Monday, December 11, 2006
Theodore Dalrymple has posted an interesting book review over at City Journal on The Ghost Map: The Story of London’s Most Terrifying Epidemic—and How It Changed Science, Cities, and the Modern World, by Steven Johnson, which describes the triumph of epidemiology over cholera in nineteenth-century London.
New epidemic diseases, even if they kill fewer people overall than the old ones, are particularly frightening, making it almost impossible for people to proportion their anxiety according to the objective risks. Though cholera was not one of the greatest killers of the nineteenth century (tuberculosis easily took the palm in Western Europe), it was new and unfamiliar when it first reached Britain in 1831. The suddenness of the epidemics it caused provoked panic; but by the time Robert Koch proved the bacteriological cause in 1883, cholera had not shown up in Britain for nearly 20 years.This story amazes me for two reasons. First of all, Snow did a remarkable bit of original thinking that very quickly started saving lives. Second, thanks to his own efforts, basically everyone takes healthy urban living so much for granted that few remember the man. Chalk one up to the discipline of history for reminding us of just what a remarkable achievement that aspect of our daily lives really is.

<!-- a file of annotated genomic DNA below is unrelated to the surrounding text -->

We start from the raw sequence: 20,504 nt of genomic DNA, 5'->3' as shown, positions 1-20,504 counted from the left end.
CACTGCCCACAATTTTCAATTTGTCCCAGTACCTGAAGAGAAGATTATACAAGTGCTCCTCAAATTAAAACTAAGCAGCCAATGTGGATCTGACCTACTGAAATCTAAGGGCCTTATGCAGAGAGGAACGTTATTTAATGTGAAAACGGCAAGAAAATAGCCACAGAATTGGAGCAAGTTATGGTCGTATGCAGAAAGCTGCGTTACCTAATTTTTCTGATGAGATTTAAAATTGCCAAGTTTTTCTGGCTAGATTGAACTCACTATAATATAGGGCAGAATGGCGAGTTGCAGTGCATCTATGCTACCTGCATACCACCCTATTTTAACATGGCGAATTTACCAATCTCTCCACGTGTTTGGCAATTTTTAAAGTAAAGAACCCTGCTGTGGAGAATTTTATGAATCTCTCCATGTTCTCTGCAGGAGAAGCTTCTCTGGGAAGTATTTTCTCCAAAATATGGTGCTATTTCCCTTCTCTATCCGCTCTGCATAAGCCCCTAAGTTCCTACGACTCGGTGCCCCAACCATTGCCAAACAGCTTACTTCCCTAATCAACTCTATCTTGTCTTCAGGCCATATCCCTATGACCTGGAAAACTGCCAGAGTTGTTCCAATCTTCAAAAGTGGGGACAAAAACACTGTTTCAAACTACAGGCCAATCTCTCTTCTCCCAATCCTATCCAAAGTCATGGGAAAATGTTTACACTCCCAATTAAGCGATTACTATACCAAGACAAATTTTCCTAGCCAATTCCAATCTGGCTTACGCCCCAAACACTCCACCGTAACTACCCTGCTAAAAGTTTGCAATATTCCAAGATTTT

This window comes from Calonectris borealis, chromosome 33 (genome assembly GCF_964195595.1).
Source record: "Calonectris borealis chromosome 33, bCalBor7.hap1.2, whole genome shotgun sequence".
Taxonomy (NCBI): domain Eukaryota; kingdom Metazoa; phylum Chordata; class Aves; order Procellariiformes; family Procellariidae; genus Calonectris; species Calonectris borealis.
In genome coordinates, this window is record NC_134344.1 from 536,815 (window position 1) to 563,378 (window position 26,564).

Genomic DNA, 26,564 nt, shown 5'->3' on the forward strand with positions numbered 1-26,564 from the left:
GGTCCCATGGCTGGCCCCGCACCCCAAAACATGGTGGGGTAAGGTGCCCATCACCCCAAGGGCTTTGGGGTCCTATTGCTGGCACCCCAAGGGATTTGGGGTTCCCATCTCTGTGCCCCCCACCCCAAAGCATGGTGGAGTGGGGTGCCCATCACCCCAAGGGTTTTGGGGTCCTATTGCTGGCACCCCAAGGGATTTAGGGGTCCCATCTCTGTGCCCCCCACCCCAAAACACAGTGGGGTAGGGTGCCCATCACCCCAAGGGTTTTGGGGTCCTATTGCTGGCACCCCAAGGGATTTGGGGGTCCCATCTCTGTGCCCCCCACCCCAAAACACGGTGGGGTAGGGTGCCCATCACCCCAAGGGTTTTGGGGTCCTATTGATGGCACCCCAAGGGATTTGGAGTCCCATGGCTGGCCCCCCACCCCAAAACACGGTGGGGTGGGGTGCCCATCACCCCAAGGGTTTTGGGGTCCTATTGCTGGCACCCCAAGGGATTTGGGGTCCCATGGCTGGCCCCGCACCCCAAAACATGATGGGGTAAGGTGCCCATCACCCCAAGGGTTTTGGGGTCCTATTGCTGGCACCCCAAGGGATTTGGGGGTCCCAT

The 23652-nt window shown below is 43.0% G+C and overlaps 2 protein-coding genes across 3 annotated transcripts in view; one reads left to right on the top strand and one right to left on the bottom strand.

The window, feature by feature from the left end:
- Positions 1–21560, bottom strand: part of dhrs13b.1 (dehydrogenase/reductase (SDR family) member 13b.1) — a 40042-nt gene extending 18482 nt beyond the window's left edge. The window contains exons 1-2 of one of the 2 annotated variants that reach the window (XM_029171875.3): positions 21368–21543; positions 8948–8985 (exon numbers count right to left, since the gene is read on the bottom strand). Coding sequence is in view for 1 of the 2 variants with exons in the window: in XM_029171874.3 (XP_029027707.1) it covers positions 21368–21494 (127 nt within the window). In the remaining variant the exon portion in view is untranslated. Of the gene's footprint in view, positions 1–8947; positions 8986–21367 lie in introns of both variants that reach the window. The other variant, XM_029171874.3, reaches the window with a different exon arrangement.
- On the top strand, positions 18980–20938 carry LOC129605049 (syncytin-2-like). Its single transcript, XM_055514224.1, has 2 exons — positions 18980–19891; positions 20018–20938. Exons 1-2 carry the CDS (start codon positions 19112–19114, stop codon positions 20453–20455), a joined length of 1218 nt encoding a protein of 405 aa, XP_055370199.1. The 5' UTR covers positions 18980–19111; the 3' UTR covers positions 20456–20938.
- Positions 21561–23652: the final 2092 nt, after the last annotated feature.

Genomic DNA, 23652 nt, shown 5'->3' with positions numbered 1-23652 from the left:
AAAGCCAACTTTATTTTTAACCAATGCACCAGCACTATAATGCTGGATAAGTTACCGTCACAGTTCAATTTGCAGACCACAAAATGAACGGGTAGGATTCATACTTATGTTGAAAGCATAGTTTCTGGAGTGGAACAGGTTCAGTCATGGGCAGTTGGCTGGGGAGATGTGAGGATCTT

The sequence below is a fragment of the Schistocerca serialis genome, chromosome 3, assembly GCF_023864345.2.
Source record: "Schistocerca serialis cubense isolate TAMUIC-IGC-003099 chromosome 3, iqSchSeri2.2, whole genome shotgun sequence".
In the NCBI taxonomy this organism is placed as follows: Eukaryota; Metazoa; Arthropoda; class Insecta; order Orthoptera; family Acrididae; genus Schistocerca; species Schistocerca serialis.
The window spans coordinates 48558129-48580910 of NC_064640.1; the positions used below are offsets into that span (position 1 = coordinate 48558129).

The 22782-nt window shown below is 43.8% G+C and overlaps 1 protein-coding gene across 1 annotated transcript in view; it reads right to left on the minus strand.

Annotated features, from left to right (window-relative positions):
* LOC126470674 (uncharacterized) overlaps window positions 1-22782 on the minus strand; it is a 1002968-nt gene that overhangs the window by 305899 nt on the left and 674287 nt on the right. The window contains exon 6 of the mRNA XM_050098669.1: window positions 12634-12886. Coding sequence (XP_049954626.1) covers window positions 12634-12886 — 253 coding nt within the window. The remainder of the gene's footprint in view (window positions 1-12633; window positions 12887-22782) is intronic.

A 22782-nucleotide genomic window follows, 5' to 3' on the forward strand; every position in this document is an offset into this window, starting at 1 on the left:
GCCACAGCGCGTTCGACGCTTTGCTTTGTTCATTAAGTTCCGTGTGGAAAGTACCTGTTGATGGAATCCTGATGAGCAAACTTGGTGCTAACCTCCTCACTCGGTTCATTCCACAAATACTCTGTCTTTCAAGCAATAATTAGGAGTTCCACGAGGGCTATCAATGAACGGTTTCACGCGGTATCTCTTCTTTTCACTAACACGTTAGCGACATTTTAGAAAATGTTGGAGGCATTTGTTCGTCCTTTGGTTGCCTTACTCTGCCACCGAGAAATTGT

Not bacteriology but epidemiology and sanitary engineering defeated cholera. The 1854 cholera epidemic in London, and the subsequent removal of the handle of the Broad Street pump by John Snow, was to epidemiological history what the Declaration of Independence was to American history.
[Snow] was responsible for the greatest single feat of epidemiology ever. It would hardly be too much to say that he founded the discipline.
By examining the distribution of cases, starting from the new hypothesis that cholera was waterborne rather than miasmatic, Snow deduced that the epidemic's source was contaminated water from the Broad Street pump, and he persuaded the reluctant authorities to remove the pump handle so that water could no longer flow. A local clergyman, the Reverend Henry Whitehead, at one time skeptical of Snow's theory, then proved that the initial patient who began the epidemic (the index case, as epidemiologists call it) had poisoned the pump's water supply.
It took a while before everyone accepted the waterborne nature of cholera, though the theory did win over the leading medical statistician of the day, William Farr, who initially believed that it was elevation above sea level that accounted for the distribution of cases, with filthy, cholera-carrying air stifling lower elevations. One of the greatest engineering projects of all time, the construction of a proper sewage system and clean water supply for London, then got underway, and no large-scale waterborne epidemics have plagued the city since. Indirectly, Snow made vast urban agglomerations safe, for the developed world soon copied London's example. [bold added]